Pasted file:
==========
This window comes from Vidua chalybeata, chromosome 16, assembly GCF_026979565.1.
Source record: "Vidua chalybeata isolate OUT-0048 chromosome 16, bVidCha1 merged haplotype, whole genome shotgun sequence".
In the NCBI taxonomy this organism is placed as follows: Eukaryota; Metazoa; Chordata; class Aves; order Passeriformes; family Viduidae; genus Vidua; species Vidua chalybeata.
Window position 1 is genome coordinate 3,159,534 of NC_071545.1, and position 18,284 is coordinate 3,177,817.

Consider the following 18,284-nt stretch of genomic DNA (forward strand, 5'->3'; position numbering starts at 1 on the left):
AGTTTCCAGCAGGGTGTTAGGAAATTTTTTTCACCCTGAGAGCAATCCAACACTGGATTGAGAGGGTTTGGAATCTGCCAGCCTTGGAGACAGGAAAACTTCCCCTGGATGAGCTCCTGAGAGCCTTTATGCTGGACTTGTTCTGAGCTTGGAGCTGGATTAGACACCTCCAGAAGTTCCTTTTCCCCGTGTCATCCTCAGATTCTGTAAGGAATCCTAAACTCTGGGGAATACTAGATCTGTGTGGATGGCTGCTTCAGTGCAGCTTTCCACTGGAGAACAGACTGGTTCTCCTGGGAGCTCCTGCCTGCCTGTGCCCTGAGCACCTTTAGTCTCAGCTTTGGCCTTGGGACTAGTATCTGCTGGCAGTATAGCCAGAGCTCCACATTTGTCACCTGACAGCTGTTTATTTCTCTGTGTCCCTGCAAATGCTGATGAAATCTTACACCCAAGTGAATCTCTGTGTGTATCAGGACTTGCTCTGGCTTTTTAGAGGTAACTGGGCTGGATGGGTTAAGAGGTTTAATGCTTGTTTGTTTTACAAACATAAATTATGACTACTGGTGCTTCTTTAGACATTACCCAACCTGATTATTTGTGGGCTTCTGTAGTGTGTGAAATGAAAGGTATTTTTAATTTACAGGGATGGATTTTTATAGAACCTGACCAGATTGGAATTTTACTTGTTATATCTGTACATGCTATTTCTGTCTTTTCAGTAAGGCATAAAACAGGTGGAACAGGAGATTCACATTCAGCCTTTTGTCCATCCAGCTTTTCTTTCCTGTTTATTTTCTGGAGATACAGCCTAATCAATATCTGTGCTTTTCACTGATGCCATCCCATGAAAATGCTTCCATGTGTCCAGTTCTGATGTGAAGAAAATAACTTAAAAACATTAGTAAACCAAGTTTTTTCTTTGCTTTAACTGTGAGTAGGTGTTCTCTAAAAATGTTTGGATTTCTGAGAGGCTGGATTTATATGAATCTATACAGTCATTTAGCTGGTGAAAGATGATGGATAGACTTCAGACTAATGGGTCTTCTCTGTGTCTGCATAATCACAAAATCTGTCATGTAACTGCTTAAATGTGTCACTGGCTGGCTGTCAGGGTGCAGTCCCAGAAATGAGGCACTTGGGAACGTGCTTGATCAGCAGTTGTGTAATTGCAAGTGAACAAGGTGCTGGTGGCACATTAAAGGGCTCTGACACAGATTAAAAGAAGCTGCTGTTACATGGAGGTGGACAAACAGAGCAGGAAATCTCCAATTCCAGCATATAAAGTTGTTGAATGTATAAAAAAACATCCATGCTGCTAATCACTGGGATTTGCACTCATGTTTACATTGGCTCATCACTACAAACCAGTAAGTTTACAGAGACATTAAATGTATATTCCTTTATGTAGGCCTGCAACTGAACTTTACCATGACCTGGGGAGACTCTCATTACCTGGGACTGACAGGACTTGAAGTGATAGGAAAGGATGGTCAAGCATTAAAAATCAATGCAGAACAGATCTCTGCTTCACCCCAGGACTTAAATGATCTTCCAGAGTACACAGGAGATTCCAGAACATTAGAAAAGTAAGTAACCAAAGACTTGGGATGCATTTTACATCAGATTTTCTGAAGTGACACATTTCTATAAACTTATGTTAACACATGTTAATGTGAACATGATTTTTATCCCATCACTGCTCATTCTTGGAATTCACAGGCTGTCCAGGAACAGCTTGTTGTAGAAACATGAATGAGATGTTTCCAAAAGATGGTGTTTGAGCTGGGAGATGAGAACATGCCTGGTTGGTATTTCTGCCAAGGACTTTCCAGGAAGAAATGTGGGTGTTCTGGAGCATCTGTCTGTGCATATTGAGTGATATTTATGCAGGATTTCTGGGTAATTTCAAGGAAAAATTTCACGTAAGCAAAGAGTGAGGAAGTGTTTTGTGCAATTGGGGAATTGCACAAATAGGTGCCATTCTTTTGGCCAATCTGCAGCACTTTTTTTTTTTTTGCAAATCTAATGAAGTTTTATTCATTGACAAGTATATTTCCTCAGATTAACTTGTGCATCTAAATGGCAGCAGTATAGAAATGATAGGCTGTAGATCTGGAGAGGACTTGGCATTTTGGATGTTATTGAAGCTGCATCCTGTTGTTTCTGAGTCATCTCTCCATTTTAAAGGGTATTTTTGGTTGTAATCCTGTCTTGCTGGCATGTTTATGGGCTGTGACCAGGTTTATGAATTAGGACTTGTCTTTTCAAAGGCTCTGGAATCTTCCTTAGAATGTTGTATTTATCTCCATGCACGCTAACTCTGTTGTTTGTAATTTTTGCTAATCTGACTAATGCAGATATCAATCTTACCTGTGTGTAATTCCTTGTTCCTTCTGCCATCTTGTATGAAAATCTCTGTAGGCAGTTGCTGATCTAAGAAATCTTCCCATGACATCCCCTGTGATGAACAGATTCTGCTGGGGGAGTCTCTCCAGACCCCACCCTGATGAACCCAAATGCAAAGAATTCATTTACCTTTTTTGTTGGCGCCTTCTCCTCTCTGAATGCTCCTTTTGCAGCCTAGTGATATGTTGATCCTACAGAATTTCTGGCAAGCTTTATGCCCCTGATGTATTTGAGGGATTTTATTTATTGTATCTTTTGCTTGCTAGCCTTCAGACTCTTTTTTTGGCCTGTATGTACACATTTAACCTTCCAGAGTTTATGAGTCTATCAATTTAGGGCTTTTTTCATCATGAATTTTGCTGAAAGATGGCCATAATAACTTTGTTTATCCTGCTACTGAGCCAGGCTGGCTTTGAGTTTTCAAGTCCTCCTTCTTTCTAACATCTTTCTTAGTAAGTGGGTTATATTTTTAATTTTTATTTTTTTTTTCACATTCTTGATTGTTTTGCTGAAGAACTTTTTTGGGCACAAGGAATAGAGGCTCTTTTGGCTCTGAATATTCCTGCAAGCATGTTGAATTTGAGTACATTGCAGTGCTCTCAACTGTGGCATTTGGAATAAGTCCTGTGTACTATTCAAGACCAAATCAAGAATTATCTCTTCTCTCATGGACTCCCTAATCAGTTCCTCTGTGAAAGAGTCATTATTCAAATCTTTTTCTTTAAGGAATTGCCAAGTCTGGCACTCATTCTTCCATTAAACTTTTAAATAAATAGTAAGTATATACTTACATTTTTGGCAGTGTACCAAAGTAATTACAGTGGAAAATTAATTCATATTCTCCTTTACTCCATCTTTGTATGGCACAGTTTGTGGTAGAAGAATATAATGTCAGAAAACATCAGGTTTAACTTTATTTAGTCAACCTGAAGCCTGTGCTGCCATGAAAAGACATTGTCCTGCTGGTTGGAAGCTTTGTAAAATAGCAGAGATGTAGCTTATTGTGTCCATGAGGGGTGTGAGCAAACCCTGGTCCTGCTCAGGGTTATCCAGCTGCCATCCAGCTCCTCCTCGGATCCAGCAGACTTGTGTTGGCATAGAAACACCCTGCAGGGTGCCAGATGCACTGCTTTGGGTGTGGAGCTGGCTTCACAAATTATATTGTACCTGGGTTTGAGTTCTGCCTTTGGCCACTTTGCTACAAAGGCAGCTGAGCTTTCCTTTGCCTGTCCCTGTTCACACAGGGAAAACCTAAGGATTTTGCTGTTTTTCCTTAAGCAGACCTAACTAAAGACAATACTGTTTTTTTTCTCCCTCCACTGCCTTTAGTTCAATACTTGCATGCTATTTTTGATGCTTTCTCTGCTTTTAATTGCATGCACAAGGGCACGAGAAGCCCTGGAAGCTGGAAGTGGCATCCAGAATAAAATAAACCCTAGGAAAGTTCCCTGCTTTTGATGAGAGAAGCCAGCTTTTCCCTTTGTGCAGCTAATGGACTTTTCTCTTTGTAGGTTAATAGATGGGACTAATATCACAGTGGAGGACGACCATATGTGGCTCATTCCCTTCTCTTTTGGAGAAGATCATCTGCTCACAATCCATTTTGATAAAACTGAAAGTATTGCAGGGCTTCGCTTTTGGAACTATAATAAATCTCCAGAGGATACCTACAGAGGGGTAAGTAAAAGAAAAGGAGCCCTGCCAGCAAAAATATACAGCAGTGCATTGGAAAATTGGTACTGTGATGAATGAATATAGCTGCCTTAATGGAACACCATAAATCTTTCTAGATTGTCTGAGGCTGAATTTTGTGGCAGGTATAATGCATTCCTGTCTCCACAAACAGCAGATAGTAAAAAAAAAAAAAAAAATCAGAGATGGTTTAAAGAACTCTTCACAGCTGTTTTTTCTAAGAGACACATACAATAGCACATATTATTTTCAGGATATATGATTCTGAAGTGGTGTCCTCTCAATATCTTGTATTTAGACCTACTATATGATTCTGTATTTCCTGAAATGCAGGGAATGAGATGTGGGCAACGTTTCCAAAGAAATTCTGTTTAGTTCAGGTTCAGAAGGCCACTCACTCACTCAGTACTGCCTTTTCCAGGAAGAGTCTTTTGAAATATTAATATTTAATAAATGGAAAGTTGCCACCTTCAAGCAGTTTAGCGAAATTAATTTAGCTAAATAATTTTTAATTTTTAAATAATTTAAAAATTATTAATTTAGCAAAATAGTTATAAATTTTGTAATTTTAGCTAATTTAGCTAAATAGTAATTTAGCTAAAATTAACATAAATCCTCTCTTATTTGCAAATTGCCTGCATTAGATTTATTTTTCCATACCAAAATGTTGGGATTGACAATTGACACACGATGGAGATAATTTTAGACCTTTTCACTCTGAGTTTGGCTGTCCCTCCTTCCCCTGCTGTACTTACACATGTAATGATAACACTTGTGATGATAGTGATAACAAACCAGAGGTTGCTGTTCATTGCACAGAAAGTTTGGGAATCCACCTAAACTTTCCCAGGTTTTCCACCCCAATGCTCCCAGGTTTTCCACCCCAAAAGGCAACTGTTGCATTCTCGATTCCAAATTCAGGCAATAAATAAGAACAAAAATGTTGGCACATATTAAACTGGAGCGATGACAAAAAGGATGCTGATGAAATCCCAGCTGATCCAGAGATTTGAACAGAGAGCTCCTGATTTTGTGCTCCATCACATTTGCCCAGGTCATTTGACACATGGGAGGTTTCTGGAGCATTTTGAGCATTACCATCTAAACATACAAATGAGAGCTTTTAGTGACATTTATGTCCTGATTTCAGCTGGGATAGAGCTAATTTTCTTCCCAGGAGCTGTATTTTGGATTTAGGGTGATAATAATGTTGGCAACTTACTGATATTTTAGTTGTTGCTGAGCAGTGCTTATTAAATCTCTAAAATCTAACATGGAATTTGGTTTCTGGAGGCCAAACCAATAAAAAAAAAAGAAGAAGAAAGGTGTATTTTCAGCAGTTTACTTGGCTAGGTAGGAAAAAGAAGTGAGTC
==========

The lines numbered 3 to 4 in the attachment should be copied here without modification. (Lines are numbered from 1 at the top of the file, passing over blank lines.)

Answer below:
In the NCBI taxonomy this organism is placed as follows: Eukaryota; Metazoa; Chordata; class Aves; order Passeriformes; family Viduidae; genus Vidua; species Vidua chalybeata.
Window position 1 is genome coordinate 3,159,534 of NC_071545.1, and position 18,284 is coordinate 3,177,817.